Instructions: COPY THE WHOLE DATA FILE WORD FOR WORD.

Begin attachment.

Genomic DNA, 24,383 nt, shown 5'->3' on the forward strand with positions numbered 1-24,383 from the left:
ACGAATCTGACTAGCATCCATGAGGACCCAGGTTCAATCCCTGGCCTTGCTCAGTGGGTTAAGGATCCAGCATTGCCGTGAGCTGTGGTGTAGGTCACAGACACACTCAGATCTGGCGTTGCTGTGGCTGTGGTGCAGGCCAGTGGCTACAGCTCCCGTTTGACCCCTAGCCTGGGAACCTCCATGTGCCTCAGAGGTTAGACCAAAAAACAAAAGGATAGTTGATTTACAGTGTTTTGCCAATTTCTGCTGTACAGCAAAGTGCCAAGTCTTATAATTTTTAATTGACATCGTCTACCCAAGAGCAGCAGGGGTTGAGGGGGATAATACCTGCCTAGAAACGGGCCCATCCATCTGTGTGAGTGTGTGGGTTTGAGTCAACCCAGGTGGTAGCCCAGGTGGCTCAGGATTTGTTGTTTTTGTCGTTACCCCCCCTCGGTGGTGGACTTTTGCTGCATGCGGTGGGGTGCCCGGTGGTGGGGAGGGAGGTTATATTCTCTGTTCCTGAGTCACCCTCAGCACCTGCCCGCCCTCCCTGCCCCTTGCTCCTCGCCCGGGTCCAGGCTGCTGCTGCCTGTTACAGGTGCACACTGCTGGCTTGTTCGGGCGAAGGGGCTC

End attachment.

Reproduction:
Genomic DNA, 24,383 nt, shown 5'->3' on the forward strand with positions numbered 1-24,383 from the left:
ACGAATCTGACTAGCATCCATGAGGACCCAGGTTCAATCCCTGGCCTTGCTCAGTGGGTTAAGGATCCAGCATTGCCGTGAGCTGTGGTGTAGGTCACAGACACACTCAGATCTGGCGTTGCTGTGGCTGTGGTGCAGGCCAGTGGCTACAGCTCCCGTTTGACCCCTAGCCTGGGAACCTCCATGTGCCTCAGAGGTTAGACCAAAAAACAAAAGGATAGTTGATTTACAGTGTTTTGCCAATTTCTGCTGTACAGCAAAGTGCCAAGTCTTATAATTTTTAATTGACATCGTCTACCCAAGAGCAGCAGGGGTTGAGGGGGATAATACCTGCCTAGAAACGGGCCCATCCATCTGTGTGAGTGTGTGGGTTTGAGTCAACCCAGGTGGTAGCCCAGGTGGCTCAGGATTTGTTGTTTTTGTCGTTACCCCCCCTCGGTGGTGGACTTTTGCTGCATGCGGTGGGGTGCCCGGTGGTGGGGAGGGAGGTTATATTCTCTGTTCCTGAGTCACCCTCAGCACCTGCCCGCCCTCCCTGCCCCTTGCTCCTCGCCCGGGTCCAGGCTGCTGCTGCCTGTTACAGGTGCACACTGCTGGCTTGTTCGGGCGAAGGGGCTC